It was 2017. President Trump had just taken office. One of his first acts was to declare a ban on incoming travelers from seven majority-Muslim nations, and Elly Fishman was angry.
“Like many people watching the news, I was shocked and motivated to protest what I thought were these draconian new rules, so I went to a protest at O’Hare Airport in Chicago,” she recalled. “While I was there, I was looking around and there were so many people holding up signs. … It made me think about who was on the other side of the wall. Who were these people who were stuck at immigration and unable to enter the country?”
So Fishman, who was a writer at Chicago Magazine at the time, began looking for refugee communities in Chicago. She was quickly pointed to Rogers Park, a neighborhood on the northeast side that is among the most diverse locales in the city.
“I’ve always written about young people. I’ve always been fascinated by how they see the world and how they move through the world. I was immediately curious about where young refugees landed, and it became clear quite quickly that Sullivan High School (in Rogers Park) was the place,” Fishman, now an instructor in UWM’s Journalism, Advertising, and Media Studies program, said.
She began speaking with students at the high school and her resulting article, “Welcome to Refugee High ,” was published in Chicago Magazine that summer.
“I spent two or three months reporting the article, and I felt like I barely touched the surface,” she said.
So, she wrote a book. Her debut work, “Refugee High: Coming of Age in America” was released on August 10.
Writing a refugee narrative
The book follows four students at Sullivan High for one school year. There is Belenge, who, though from the Congo, was born in a refugee camp in Tanzania; Shahina, a young woman from Myanmar who escaped an arranged marriage; and Alejandro, who, days before graduation, will find out if he is allowed asylum in the United States or will be deported back to Guatemala. Another young woman and her family fled from violence in Iraq.
Fishman was inspired to tell their stories in part because this is a part of refugee narratives that are rarely told: What happens after they flee war, famine, or oppression and are resettled in a new home?
Fishman spent the last three years with these students, visiting their houses, talking with them and their families, and exploring intimate details of their lives.
“Before I even started reporting or turned on my recorder, I would just have conversations with them: In the library, in the cafeteria, in the hallways, so we could build some amount of trust before we began embarking on what would become a three-year reporting process,” Fishman recalled.
Along the way, she uncovered harrowing stories of trauma, both in the teens’ countries of origin and in their new home. Belenge, for example, fled violence in the Congo only to see one of his friends shot in gang conflict in his new home in Chicago.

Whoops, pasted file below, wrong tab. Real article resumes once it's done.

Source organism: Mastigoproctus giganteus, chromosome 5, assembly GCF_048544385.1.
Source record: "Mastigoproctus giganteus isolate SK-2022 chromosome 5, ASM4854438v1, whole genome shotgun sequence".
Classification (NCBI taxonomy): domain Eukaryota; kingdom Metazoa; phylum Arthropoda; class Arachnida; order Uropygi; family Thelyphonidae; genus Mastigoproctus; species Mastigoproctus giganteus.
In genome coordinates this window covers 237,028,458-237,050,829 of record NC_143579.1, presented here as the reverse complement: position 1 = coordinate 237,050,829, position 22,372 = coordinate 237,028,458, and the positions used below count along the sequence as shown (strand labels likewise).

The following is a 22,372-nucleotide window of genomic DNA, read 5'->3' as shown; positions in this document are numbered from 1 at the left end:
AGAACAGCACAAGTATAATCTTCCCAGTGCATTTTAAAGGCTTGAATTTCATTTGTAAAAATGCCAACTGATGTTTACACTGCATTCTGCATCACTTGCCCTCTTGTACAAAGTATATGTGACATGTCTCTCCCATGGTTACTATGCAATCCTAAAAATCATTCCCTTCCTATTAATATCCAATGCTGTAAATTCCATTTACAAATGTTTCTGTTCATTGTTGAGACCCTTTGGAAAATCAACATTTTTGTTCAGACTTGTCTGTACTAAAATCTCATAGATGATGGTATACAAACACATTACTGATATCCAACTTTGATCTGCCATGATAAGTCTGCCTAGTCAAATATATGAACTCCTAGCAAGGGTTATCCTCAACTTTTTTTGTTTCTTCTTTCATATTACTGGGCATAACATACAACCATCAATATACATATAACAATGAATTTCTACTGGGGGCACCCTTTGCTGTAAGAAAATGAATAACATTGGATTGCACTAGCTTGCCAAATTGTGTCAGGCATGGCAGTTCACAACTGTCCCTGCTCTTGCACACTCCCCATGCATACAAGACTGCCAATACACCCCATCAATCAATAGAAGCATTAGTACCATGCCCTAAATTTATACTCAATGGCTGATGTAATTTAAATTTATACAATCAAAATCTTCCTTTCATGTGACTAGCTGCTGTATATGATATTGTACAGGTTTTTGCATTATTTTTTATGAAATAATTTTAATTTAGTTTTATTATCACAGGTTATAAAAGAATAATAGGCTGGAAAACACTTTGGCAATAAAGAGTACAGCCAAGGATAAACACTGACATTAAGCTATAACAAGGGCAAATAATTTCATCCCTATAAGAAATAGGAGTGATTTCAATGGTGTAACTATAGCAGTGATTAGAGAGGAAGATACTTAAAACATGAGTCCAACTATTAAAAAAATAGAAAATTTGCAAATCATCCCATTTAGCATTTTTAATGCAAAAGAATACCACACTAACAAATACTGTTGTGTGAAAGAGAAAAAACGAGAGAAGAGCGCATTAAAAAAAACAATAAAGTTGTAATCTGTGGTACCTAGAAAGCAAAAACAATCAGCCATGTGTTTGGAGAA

But as she reported their stories, Fishman found rays of light amidst the darkness of the students’ pasts.
“I think the beautiful thing about reporting out of a school is that you also see them be teenagers. You see them eat cafeteria food and gossip and do TikTok dances,” Fishman said. “Despite all of these individual traumas and burdens that they carry, there are so many experiences that teenagers across the globe share.”
Sullivan High School
There’s one more character in Fishman’s book: The school itself. Sullivan High School is a special place. For more than 100 years, it has welcomed students of every ethnicity and race. About half of its student body is made up of refugees or first-generation immigrants, hailing from 35 countries and speaking 38 languages.
Fishman was struck the first time she stepped through the doors.
“I’ve never been inside a building like that before,” she said. “It’s just this cacophony of sound. You hear Arabic and Swahili and Spanish and you see fashions from the Congo and Myanmar and Afghanistan mixed with American styles. I was completely blown away.”
And if Sullivan is a special place, its staff and teachers are exceptional. Fishman’s book also follows the school’s English Language Learner coordinator, Sarah Quintenz, who goes to such great lengths for her students that they call her “Mom.” Fishman also spotlights Chad Adams, the principal of Sullivan High School.
“He was struggling from the fallout of a very challenging assistant principalship at another Chicago High school that was, if not the most violent, one of the most violent high schools in Chicago. I think the fact that he was dealing with his own traumas made him a sympathetic leader at a school like Sullivan,” Fishman said.
She doesn’t shy away from people’s flaws – Fishman stresses the book isn’t a white savior narrative – but “I wanted to show the symbiotic relationship and the broader ecosystem in which all of these complicated and imperfect people exist – kids and teachers alike,” she said.
Fishman is still in contact with each of the students in her book, and she hopes that they’ll tell their own stories in their own words one day. Until then, you can find “Refugee High” at Boswell Books , on Amazon , or wherever books are sold.
Fishman also gave a presentation at Boswell Books on August 31.
By Sarah Vickery, College of Letters & Science